"Today what surrounds the individual life can change more quickly than the brief sequences of that life itself. The timeless has been abolished, and history itself has become ephemerality. History no longer pays its respects to the dead: the dead are simply what is has passed through. (…) There is no longer any generally acknowledged value longer than that of a life, and most are shorter. The worldwide phenomenon of inflation is symptomatic in this respect: an unprecedented modern form of economic transience.
Consequently the uncommon experience of those moments which defy time is now denied by everything which surrounds them. Such moments have ceased to be like windows looking across history towards the timeless. Experiences which prompt the term for ever have now to be assumed alone and privately. Their role has been changed: instead of transcending, they isolate. The period in which photography has developed corresponds to the period in which this uniquely modern anguish has become commonplace.
Yet fortunately people are never only the passive objects of history. And apart from popular heroism, there is also popular ingenuity. In this case such ingenuity uses whatever little there is at hand, to preserve experience, to re-create an area of “timelessness”, to insist upon the permanent. And so, hundreds of millions of photographs, fragile images, often carried next to the heart or placed by the side of the bed, are used to refer to that which historical time has no right to destroy.
The private photograph is treated and valued today as if it were the materialisation of that glimpse through the window which looked across history towards that which was outside time.”
— John Berger “Appearances” in Another Way of Telling (1984)
@2 weeks ago with 34 notes
#Art #History #Imagination #Time #John Berger #Photography #Criticism #Theory #Jan Mohr
@1 month ago with 294 notes
#Art #Photography #William Eggleston #Criticism #Carlo McCormick #Aperture magazine #Inspiration
"Loving Eggleston—as easy for some of us as falling off a bar stool—seems to be about embracing his affections, which are shamelessly many and remarkably appreciative of how things are rather than how they could or should be. A man who has photographed most anything anywhere, he offers a stunning clarity that, though redolent of the romantic, is incapable of sentimentality. His work speaks to a humanist faith (though with the heart of a true atheist), and levels an abiding sense of understanding toward his subjects—and a refusal ever to know better than they do. Steeped in bourbon and nicotine, his photographs careen through the commonplace with the heat of a no-holds-barred bender and the cold sweat of an unholy hangover. You don’t just end up enthralled by what this man has seen, but are mesmerized by the way he sees things, how unspoken quotients of insanity, desperation, mortality, and abandonment suffuse the mundane and are then in turn diffused by a glorious sense of wonder.”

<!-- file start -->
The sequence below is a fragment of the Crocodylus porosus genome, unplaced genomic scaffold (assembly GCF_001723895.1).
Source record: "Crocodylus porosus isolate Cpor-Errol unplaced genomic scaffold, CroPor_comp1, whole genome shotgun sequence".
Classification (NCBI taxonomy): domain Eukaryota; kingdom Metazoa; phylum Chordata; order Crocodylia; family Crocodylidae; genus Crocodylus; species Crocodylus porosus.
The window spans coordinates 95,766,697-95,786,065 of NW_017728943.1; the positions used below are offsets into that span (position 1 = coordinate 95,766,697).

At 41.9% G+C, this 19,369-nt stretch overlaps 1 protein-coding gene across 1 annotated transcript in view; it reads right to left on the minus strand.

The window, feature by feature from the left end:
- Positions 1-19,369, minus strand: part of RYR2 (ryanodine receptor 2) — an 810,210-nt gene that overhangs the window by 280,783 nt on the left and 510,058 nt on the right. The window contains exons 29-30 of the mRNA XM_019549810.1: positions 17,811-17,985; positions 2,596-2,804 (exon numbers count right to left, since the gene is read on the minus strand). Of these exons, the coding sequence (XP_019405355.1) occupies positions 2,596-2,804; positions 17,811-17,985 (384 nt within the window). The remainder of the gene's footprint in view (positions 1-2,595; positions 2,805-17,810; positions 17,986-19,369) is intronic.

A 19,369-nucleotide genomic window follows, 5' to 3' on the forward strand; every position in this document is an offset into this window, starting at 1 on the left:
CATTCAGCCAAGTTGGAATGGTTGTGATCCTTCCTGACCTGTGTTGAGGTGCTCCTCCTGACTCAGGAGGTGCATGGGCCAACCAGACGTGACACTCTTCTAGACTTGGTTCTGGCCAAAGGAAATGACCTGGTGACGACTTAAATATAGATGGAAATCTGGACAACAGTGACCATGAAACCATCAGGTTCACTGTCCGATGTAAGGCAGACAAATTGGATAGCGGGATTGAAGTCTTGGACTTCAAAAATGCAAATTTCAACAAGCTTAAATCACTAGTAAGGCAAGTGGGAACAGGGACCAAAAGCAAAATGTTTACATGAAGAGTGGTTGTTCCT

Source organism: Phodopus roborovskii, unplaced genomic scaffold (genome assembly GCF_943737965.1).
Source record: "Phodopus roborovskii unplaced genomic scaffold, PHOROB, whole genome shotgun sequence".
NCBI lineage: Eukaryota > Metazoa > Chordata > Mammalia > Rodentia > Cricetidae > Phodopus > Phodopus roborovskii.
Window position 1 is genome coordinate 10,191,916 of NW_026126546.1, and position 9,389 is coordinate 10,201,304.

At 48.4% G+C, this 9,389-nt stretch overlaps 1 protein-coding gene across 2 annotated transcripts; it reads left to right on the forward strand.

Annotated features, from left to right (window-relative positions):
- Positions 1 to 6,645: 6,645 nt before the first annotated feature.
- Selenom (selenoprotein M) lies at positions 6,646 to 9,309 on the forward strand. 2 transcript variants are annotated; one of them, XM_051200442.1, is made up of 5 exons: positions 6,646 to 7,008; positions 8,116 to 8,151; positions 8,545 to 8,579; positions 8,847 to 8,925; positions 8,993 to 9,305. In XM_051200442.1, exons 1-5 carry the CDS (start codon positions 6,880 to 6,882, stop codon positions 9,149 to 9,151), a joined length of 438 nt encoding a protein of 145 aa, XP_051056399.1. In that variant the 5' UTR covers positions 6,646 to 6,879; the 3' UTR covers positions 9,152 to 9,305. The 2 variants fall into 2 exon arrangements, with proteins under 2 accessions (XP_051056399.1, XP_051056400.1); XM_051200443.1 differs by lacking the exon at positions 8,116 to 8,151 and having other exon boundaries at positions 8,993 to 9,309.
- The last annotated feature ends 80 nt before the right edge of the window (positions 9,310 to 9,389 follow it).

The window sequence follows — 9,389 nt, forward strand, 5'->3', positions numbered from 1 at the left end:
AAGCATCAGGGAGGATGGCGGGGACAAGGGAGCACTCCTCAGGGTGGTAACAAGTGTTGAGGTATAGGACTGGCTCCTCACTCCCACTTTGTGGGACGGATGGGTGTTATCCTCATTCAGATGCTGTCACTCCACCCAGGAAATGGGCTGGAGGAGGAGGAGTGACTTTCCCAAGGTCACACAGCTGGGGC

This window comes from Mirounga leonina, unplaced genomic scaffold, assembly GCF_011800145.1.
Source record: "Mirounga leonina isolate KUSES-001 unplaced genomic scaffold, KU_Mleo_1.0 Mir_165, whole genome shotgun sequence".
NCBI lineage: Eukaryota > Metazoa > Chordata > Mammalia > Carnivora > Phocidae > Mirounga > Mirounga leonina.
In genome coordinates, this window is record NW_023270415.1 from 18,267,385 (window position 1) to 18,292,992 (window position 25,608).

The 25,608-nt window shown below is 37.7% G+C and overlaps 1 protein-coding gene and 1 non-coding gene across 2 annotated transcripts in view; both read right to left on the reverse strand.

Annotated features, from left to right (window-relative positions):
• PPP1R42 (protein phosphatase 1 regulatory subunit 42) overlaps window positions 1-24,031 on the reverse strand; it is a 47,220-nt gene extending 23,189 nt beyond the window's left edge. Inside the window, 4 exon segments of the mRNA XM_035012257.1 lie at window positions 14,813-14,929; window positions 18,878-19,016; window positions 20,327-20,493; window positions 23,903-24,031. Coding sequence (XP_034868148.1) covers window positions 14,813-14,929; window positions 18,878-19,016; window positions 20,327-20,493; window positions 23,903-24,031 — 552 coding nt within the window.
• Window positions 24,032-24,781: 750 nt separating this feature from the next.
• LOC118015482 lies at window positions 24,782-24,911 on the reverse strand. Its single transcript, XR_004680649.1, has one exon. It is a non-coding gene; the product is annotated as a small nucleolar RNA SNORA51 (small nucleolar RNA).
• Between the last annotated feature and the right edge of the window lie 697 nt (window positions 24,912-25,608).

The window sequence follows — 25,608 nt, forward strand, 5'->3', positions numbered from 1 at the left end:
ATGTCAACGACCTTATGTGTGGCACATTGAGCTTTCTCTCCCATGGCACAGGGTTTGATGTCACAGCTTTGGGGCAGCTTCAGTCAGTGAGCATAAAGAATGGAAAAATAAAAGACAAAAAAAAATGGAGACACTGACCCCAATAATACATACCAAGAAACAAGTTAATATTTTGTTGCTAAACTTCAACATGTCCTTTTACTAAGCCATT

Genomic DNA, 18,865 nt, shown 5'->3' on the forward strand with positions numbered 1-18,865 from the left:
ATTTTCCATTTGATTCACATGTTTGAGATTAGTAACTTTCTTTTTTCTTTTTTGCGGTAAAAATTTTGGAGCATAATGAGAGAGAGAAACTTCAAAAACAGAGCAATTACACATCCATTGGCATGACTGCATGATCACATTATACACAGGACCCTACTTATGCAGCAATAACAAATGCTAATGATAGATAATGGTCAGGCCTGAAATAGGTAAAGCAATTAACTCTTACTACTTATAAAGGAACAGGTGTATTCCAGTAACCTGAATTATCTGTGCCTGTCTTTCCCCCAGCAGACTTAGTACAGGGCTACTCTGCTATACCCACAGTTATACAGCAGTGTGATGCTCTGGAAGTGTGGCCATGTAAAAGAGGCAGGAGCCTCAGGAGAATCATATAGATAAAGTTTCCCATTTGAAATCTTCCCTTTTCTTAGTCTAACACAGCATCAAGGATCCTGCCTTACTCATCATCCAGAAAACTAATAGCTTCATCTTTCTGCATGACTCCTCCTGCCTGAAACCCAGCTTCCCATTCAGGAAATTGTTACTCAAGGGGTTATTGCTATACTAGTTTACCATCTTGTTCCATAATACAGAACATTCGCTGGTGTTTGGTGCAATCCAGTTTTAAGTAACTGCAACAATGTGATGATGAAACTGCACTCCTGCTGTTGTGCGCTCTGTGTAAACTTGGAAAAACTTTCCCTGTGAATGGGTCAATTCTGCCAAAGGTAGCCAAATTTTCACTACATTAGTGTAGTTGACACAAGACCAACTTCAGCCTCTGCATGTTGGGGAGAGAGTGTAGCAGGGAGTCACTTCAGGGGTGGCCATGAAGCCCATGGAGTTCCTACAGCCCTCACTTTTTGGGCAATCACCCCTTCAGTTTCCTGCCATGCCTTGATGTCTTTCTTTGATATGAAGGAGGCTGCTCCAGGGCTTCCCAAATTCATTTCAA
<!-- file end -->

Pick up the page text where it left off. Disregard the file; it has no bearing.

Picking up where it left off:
— Carlo McCormick on “William Eggleston: Democractic Camera” in Aperture, Summer 2009.
"An acclaimed artist of the same generation as Polke recently remarked to me that Polke was ‘too creative’: there wasn’t enough concentration in his ideas or constraint in his materials to produce a logic that sustained the work over time – in short, he had too many ‘alibis’. But it might also be that his prime devices, parody and pastiche (devices that are often associated with postmodernist art of which he is an important progenitor), refuse precisely these expectations of stylistic consistency and subjective stability, and that the very point of his practice was to resist art-historical inscription and social recuperation: to show, as Benjamin Buchloh puts it in the catalogue, that any secure selfhood ‘rested on some type of oblivion or disavowal’. Yet there is a touch of the adolescent avant-garde-of-one in this position, and isn’t advanced capitalist life an effective enough auto-da-fé of the subject in its own right?"
@1 month ago with 19 notes
#Art #Criticism #Sigmar Polke #Hal Foster #London Review of Books
The Art Book Review: Why Art Photography? by Lucy Soutter
@1 month ago with 28 notes
#Art #Photography #Lucy Soutter #Sarah Bay Willliams #Criticism
A worthwhile read on a recent survey book about the perennially problematic nature of art photography, by Sarah Bay Williams:
Why Art Photography? does not ask if the photograph is worthy of the museum or academy—that battle has been fought elsewhere—nor does Lucy Soutter, the book’s author, rewrite the treatise on how the medium has fared in an art-after-representation, post-Conceptual world.* Soutter thinks…